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Alberta project tests training to fast-track newcomer trades careers

Russell Hixson
Alberta project tests training to fast-track newcomer trades careers
ALBERTA WORKFORCE ESSENTIAL SKILLS SOCIETY - Applicants have their skills assessed for a new program in Alberta that aims to fast-track new Canadians into trades careers by upping their language skills and cultural knowledge with targeted training.

A new program being tested in Alberta aims to find better ways of transitioning new Canadians into trades careers by focusing on language and cultural training. 

The Newcomer Trades Training project is a federally funded program designed to test the effectiveness of language training on-the-job and in a contextualized format, rather than in language-class format, for newcomers to Canada, who have an aptitude or interest in working in trades in Canada. 

Alberta Workforce Essentials Skills (AWES) is working with the Christian Labour Association (CLAC) and Action For Health Communities (A4HC) to recruit and train immigrants to succeed in insulation and scaffolding careers. The first step is careful recruitment.

“We try to do a very thorough recruitment to have the best chance of success. Many of them have only been in Canada for six months and this is a big commitment,” said Cindy Messaros, AWES executive director. “Thirty-eight people were referred to the project. We did assessments that included hands-on skills and we selected 15 participants.”

Messaros said many people coming to Canada from other countries already have skills and expertise in trades or other jobs, but language can be a barrier to getting a job and beginning a career. 

“If they are sitting in a language classroom the integration takes much longer and getting to work is more difficult,” said Messaros.

The training project includes three months of trades orientation training, fourth months of work placement and five months of targeted trades training. CLAC will help connect the students to employers for work placement, and when the training is finished, participants can work for any employer. 

Messaros explained that the training is highly targeted to a specific job. The team analyzes the curriculum for apprenticeship exams and tailors their language training to that rather than trying to improve overall language skills. This involves hands-on training, visual training, games, skill-building activities and job-related numeracy.

“We also do things to help them understand Canadian workplace culture, so they are prepared for the first day on the job. It’s a whole methodology related to skills complexity,” said Messaros. “The ultimate goal for students in our project is to get onto an apprenticeship track and do it faster than normally would be possible.”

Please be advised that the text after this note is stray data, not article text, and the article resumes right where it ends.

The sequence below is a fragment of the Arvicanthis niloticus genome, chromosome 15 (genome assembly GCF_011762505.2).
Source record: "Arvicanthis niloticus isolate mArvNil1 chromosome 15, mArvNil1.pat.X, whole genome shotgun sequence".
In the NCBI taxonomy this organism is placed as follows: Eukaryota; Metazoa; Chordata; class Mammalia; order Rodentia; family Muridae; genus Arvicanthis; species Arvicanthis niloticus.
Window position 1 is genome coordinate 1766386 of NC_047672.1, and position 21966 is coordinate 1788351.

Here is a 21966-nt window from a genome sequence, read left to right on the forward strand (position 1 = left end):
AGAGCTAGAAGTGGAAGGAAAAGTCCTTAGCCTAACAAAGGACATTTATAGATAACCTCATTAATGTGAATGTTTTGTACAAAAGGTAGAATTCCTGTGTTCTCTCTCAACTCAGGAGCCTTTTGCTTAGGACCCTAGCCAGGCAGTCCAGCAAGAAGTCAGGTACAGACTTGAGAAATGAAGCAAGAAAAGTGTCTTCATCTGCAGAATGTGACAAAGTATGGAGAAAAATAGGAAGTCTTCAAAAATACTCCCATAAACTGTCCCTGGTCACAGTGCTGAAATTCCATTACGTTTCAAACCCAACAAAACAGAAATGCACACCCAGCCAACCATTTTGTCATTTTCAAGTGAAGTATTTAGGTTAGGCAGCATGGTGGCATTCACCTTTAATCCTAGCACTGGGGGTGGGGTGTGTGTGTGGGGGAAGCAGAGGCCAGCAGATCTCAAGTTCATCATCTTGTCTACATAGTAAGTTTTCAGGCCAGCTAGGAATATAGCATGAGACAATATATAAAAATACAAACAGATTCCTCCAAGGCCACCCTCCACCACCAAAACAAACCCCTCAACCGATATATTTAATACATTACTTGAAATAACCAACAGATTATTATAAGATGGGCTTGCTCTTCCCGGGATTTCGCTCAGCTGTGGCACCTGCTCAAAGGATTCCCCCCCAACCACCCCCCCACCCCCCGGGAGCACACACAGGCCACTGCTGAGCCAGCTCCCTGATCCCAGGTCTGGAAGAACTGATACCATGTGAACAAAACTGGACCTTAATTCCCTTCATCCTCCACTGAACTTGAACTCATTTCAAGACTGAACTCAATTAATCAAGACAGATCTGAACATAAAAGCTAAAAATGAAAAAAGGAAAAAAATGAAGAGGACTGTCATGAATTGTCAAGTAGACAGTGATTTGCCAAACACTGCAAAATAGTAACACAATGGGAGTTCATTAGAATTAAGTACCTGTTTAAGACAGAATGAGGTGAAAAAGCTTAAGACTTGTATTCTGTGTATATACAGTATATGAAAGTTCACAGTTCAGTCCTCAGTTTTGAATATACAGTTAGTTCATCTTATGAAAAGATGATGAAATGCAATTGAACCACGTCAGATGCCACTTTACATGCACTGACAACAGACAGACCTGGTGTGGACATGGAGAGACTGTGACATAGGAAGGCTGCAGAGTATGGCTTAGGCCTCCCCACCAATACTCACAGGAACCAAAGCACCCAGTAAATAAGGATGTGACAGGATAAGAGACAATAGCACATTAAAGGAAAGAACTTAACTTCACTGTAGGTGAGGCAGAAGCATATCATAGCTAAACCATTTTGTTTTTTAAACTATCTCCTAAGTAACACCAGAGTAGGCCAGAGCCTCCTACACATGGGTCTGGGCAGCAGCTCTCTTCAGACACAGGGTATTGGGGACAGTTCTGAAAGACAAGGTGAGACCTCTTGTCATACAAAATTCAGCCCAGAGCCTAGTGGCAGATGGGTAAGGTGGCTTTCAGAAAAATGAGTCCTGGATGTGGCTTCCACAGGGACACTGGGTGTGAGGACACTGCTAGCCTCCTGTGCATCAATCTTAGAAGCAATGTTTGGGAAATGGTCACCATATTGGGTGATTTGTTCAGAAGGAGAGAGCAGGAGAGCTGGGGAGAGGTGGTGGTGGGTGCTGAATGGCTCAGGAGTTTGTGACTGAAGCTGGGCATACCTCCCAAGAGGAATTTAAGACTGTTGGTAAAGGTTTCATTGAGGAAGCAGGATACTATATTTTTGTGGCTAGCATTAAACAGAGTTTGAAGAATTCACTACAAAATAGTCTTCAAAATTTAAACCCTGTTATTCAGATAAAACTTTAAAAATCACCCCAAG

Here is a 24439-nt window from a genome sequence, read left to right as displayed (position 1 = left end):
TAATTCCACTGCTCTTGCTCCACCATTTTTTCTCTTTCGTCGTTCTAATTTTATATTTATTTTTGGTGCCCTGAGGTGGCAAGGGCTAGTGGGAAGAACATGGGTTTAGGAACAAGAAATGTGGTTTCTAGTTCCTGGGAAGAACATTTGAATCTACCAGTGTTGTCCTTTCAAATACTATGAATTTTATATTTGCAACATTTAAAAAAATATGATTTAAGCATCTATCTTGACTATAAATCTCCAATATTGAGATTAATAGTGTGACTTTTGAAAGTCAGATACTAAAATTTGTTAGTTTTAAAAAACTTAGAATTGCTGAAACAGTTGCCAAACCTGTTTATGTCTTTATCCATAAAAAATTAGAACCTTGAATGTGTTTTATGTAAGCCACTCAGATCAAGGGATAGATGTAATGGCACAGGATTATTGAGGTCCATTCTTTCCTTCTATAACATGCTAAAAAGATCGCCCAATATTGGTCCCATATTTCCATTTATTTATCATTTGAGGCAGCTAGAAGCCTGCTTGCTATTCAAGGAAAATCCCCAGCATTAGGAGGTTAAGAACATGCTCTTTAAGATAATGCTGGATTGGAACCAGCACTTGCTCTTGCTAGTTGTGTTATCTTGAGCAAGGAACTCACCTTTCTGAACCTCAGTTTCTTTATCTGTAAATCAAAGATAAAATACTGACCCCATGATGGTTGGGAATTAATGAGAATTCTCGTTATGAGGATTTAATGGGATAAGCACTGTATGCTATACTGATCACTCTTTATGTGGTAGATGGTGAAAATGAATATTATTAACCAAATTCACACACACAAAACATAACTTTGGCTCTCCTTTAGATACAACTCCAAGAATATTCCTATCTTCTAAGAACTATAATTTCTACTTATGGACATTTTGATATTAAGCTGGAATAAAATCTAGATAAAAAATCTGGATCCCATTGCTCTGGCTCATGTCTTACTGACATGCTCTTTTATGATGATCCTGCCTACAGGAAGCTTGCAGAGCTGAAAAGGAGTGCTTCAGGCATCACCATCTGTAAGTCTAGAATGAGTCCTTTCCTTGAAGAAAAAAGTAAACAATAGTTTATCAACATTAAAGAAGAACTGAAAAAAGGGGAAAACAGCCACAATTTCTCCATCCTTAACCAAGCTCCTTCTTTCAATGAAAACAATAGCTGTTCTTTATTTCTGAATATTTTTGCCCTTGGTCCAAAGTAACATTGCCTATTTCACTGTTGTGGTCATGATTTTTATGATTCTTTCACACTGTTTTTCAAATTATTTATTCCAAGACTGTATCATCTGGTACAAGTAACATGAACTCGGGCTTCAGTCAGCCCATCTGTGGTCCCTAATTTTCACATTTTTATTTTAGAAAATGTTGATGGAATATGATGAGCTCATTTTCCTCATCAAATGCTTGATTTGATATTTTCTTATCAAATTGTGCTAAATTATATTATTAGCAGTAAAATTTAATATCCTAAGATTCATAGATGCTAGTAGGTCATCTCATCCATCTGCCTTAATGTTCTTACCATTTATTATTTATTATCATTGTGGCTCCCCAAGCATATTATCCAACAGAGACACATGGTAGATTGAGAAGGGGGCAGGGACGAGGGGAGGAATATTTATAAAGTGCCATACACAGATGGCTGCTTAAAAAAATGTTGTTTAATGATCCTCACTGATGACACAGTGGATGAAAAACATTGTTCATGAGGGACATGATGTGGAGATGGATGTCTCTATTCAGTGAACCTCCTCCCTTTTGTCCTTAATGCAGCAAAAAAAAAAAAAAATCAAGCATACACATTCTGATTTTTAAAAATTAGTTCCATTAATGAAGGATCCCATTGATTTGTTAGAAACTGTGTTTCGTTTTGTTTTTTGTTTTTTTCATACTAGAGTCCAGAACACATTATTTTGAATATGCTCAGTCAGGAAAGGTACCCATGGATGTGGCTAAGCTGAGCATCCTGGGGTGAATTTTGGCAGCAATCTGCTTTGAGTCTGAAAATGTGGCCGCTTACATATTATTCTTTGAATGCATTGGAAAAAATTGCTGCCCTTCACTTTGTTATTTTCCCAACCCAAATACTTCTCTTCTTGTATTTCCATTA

Andrea Streisel, employment program lead for A4HC, explained that while many employers are open to hiring new Canadians, the program attempts to address the barriers that often prevent them from being successful. 

“I’ve seen employers who are open but because they haven’t done this before and newcomers aren’t properly prepared and the employer can’t support them to be successful,” said Streisel. “There end up being safety violations or a poor cultural fit, jobs are lost and it’s a bad experience for both. We need to come up with better solutions to bridge that gap. It’s not as simple as being open-minded. People think being open-minded solves it, but once they bring them on site the complexity of integration is much more difficult. We are trying to do that in a really targeted way.” 

She explained that one example of this is a trip to the store the group will be doing where they can learn what personal protective equipment is expected on a job site and how it is worn. She said this builds confidence and reduces anxiety. 

Another major component is to not just get new Canadians jobs, but long-term careers. 

“What happens to most new Canadians is if they get into construction, they get into a labour track and can’t get out of it and they are limited by the training they can access,” said Streisel. “It often takes years to get there. They don’t want to leave work to attend school. We want to bridge that gap with targeted language training for apprenticeship.”

Streisel, who used to work as an electrician, knows firsthand what is like struggling to get ahead in a career without any support.

“As a woman I wasn’t treated poorly, but I was sent to work with the newcomers. They paired us up and gave us jobs where we weren’t getting the training we wanted,” she said. “I had to advocate for myself, but I was with newcomers who didn’t have the ability to do that. We need to build something to help them move outside of being a labourer.”

The program is part of a larger federally funded effort called the Newcomer Trades Training Program that is also seeing similar training for parts technicians in Saskatchewan and other apprentices in New Brunswick. In Alberta the program will run from March 2020 to March 2021.

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